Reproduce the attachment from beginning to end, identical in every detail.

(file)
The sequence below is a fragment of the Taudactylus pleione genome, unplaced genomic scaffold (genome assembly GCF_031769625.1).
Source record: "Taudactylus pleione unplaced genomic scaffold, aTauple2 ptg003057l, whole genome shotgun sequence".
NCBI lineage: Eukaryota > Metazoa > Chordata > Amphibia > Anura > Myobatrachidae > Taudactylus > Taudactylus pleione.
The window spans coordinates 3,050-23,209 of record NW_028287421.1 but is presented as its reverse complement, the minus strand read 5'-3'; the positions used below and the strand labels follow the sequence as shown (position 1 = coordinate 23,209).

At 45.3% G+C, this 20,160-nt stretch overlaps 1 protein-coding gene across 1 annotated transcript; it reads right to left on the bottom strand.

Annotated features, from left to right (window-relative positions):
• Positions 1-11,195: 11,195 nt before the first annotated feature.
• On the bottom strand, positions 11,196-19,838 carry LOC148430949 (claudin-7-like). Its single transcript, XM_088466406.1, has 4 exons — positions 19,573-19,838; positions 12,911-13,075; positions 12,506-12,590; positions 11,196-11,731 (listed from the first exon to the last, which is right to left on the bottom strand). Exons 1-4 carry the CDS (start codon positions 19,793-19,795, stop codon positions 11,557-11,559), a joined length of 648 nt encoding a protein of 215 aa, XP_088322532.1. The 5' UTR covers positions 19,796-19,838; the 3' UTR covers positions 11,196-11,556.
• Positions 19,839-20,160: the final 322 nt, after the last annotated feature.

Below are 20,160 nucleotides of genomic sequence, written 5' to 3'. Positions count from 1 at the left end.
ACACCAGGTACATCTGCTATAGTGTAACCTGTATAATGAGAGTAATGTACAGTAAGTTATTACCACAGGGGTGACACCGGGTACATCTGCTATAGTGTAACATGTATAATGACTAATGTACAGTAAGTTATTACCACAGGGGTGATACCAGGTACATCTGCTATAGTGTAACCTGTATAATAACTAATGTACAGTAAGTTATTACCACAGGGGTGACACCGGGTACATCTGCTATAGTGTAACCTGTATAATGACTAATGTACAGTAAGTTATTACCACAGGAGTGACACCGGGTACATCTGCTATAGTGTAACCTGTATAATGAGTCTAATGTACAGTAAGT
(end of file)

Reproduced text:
The sequence below is a fragment of the Taudactylus pleione genome, unplaced genomic scaffold (genome assembly GCF_031769625.1).
Source record: "Taudactylus pleione unplaced genomic scaffold, aTauple2 ptg003057l, whole genome shotgun sequence".
NCBI lineage: Eukaryota > Metazoa > Chordata > Amphibia > Anura > Myobatrachidae > Taudactylus > Taudactylus pleione.
The window spans coordinates 3,050-23,209 of record NW_028287421.1 but is presented as its reverse complement, the minus strand read 5'-3'; the positions used below and the strand labels follow the sequence as shown (position 1 = coordinate 23,209).

At 45.3% G+C, this 20,160-nt stretch overlaps 1 protein-coding gene across 1 annotated transcript; it reads right to left on the bottom strand.

Annotated features, from left to right (window-relative positions):
• Positions 1-11,195: 11,195 nt before the first annotated feature.
• On the bottom strand, positions 11,196-19,838 carry LOC148430949 (claudin-7-like). Its single transcript, XM_088466406.1, has 4 exons — positions 19,573-19,838; positions 12,911-13,075; positions 12,506-12,590; positions 11,196-11,731 (listed from the first exon to the last, which is right to left on the bottom strand). Exons 1-4 carry the CDS (start codon positions 19,793-19,795, stop codon positions 11,557-11,559), a joined length of 648 nt encoding a protein of 215 aa, XP_088322532.1. The 5' UTR covers positions 19,796-19,838; the 3' UTR covers positions 11,196-11,556.
• Positions 19,839-20,160: the final 322 nt, after the last annotated feature.

Below are 20,160 nucleotides of genomic sequence, written 5' to 3'. Positions count from 1 at the left end.
ACACCAGGTACATCTGCTATAGTGTAACCTGTATAATGAGAGTAATGTACAGTAAGTTATTACCACAGGGGTGACACCGGGTACATCTGCTATAGTGTAACATGTATAATGACTAATGTACAGTAAGTTATTACCACAGGGGTGATACCAGGTACATCTGCTATAGTGTAACCTGTATAATAACTAATGTACAGTAAGTTATTACCACAGGGGTGACACCGGGTACATCTGCTATAGTGTAACCTGTATAATGACTAATGTACAGTAAGTTATTACCACAGGAGTGACACCGGGTACATCTGCTATAGTGTAACCTGTATAATGAGTCTAATGTACAGTAAGT